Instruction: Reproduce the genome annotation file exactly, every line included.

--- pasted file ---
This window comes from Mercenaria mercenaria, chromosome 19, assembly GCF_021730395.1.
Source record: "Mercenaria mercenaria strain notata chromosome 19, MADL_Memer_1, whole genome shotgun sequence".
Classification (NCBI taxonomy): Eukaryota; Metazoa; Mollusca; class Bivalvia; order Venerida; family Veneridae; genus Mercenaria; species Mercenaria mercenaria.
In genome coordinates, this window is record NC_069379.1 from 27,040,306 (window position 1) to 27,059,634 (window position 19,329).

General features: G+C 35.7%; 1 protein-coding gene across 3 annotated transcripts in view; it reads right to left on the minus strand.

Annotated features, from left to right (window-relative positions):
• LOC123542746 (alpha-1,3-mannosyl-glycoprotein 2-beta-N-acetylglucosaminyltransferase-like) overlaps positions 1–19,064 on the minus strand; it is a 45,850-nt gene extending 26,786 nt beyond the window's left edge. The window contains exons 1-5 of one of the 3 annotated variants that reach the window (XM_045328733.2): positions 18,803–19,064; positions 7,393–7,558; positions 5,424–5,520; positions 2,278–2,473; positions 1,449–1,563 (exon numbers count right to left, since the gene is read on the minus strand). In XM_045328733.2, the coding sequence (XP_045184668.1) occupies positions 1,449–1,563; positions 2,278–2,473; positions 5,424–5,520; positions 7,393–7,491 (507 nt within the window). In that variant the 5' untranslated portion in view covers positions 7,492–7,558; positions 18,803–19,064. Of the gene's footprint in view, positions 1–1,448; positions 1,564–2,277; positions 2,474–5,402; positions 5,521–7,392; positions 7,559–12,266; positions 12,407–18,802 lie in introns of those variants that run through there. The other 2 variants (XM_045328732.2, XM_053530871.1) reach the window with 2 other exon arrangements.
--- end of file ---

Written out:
This window comes from Mercenaria mercenaria, chromosome 19, assembly GCF_021730395.1.
Source record: "Mercenaria mercenaria strain notata chromosome 19, MADL_Memer_1, whole genome shotgun sequence".
Classification (NCBI taxonomy): Eukaryota; Metazoa; Mollusca; class Bivalvia; order Venerida; family Veneridae; genus Mercenaria; species Mercenaria mercenaria.
In genome coordinates, this window is record NC_069379.1 from 27,040,306 (window position 1) to 27,059,634 (window position 19,329).

General features: G+C 35.7%; 1 protein-coding gene across 3 annotated transcripts in view; it reads right to left on the minus strand.

Annotated features, from left to right (window-relative positions):
• LOC123542746 (alpha-1,3-mannosyl-glycoprotein 2-beta-N-acetylglucosaminyltransferase-like) overlaps positions 1–19,064 on the minus strand; it is a 45,850-nt gene extending 26,786 nt beyond the window's left edge. The window contains exons 1-5 of one of the 3 annotated variants that reach the window (XM_045328733.2): positions 18,803–19,064; positions 7,393–7,558; positions 5,424–5,520; positions 2,278–2,473; positions 1,449–1,563 (exon numbers count right to left, since the gene is read on the minus strand). In XM_045328733.2, the coding sequence (XP_045184668.1) occupies positions 1,449–1,563; positions 2,278–2,473; positions 5,424–5,520; positions 7,393–7,491 (507 nt within the window). In that variant the 5' untranslated portion in view covers positions 7,492–7,558; positions 18,803–19,064. Of the gene's footprint in view, positions 1–1,448; positions 1,564–2,277; positions 2,474–5,402; positions 5,521–7,392; positions 7,559–12,266; positions 12,407–18,802 lie in introns of those variants that run through there. The other 2 variants (XM_045328732.2, XM_053530871.1) reach the window with 2 other exon arrangements.